The liberal Internet has decided to pile on this piece in The New Republic from William Galston of the Brookings Institute. Galston thinks that Democrats ought to lay off Paul Ryan, because demonizing his plans for Medicare might invalidate premium support as an option for keeping the program finances sustainable. I think Paul Krugman says most of what needs to be said here.
What’s wrong with this lament? How about the fact that Romney-Ryan actually is a plan to end Medicare as we know it? (And why the quotation marks? That’s what it is – replacing the system with fixed-value vouchers). It is also a plan for drastic cuts in food stamps and Medicaid, not to mention canceling the expansion of coverage under the Affordable Care Act, which would mean lost insurance for tens of millions of Americans – thousands of whom would, in fact, die as a result.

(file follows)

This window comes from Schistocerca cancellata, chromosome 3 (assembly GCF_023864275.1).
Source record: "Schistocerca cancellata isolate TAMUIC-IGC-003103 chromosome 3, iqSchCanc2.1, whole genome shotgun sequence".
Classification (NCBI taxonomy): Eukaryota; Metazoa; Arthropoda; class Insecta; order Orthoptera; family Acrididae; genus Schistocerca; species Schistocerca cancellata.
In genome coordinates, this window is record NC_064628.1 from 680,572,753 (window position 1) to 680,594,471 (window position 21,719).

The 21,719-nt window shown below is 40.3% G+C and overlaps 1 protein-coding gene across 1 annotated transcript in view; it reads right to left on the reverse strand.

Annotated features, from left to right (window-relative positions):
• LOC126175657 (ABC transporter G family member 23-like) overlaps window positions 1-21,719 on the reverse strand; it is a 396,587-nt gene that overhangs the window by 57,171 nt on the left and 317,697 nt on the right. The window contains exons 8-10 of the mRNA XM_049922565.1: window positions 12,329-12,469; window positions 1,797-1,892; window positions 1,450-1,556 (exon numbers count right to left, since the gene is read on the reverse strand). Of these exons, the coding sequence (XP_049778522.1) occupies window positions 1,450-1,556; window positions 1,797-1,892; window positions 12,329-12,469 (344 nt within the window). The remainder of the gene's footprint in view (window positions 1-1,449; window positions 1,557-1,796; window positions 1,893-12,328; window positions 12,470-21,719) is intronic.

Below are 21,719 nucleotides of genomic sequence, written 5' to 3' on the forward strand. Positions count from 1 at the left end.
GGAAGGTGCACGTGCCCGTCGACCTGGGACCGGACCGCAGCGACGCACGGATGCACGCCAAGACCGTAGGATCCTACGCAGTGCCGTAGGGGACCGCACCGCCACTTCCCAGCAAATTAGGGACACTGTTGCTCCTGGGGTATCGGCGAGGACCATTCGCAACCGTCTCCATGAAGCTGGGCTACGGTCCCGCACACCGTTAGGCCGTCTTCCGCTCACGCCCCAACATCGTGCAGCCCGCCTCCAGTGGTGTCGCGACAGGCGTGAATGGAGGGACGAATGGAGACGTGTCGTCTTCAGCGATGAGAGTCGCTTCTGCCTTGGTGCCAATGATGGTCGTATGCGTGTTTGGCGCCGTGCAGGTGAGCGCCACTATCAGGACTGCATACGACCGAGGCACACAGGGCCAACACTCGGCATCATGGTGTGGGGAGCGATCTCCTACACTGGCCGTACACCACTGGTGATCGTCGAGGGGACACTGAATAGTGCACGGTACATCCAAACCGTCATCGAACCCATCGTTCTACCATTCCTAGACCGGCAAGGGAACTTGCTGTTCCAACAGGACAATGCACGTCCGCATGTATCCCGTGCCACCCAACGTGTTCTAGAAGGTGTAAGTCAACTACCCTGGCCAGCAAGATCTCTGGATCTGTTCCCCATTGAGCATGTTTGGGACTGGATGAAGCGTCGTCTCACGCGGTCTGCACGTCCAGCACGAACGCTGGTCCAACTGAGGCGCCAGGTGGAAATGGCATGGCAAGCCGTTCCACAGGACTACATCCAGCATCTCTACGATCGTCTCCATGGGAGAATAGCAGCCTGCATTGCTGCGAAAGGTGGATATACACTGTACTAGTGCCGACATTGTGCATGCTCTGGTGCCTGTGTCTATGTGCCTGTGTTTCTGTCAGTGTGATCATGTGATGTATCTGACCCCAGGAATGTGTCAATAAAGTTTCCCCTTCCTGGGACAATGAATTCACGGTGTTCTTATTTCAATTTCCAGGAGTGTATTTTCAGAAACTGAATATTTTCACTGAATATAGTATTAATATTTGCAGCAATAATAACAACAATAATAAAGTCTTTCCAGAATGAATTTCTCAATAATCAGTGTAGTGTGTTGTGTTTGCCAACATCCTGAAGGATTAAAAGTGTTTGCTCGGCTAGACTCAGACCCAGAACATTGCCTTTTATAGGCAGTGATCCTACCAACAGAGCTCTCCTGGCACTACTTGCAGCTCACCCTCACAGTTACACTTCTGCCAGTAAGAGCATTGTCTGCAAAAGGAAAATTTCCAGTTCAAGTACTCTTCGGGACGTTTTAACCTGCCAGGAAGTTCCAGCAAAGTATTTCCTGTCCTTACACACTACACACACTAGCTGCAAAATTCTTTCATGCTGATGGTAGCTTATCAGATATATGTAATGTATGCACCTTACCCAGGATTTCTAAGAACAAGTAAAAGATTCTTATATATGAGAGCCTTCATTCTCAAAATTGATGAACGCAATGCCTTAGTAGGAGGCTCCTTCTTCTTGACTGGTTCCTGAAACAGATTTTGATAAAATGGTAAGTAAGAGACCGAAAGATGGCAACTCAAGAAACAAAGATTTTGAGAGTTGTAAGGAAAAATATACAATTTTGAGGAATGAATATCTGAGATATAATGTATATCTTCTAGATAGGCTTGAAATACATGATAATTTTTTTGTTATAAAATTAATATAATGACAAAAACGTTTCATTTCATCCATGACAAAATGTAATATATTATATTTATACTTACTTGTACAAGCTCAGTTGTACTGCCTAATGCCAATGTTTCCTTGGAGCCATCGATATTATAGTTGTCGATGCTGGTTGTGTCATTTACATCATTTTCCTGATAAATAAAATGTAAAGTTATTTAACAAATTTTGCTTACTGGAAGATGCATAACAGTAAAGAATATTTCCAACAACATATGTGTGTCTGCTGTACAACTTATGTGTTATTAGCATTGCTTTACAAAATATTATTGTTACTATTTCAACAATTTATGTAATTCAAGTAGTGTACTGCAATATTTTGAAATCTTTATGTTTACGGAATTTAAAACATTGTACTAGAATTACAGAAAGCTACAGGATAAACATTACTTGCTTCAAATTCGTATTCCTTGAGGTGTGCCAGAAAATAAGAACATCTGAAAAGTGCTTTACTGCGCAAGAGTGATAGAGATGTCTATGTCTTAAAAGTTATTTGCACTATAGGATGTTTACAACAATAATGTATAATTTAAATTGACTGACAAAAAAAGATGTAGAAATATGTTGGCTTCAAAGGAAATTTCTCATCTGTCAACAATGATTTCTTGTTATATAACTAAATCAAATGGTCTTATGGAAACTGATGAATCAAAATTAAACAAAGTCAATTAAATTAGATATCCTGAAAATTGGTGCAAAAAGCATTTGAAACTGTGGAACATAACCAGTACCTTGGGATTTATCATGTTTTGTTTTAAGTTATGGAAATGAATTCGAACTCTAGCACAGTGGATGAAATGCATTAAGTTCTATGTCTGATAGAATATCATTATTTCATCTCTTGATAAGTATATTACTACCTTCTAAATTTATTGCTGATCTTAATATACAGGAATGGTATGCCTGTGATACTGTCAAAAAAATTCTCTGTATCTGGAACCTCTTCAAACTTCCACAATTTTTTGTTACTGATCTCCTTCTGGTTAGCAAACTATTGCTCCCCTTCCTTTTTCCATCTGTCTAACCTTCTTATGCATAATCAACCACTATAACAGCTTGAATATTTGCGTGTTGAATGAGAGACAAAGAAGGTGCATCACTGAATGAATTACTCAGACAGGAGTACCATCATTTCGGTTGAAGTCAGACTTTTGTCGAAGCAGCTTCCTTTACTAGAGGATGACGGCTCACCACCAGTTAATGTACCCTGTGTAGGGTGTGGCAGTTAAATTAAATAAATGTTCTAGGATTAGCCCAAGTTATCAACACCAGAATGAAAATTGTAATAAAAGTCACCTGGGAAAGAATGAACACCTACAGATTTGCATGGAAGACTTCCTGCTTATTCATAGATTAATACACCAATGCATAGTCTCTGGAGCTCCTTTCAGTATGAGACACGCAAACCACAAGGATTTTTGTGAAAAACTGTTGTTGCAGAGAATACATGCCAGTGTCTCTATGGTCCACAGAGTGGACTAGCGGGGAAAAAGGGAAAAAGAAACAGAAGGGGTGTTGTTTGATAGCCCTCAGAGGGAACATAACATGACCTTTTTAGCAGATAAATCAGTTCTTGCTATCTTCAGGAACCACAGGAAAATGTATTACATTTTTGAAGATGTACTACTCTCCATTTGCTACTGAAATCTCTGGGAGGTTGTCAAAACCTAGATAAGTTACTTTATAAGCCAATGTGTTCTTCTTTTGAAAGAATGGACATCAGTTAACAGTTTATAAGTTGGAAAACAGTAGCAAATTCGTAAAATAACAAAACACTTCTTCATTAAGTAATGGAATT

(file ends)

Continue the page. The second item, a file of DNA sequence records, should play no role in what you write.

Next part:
Yet pointing out these truths is, in the eyes of Very Serious People, “demagoguery.”
But as for invalidating premium support, let me join with Scott Lemieux in saying, “Good.” Medicare holds down costs better than any other health program in America, maybe with the exception of the more radically government-centered Veterans Administration plan. The reason is that it has a large risk pool, can bargain on prices, and bring those savings to the individual. And there are a number of demonstration projects on coordinated care and bundled payments that could work to drive costs down even more. The last thing you want to do in that case is to add another middleman into that process, with them taking their percentage off the top. We don’t have to guess about whether opening up Medicare to “competition” will spur lowered costs. We have a series of good examples of that kind of competition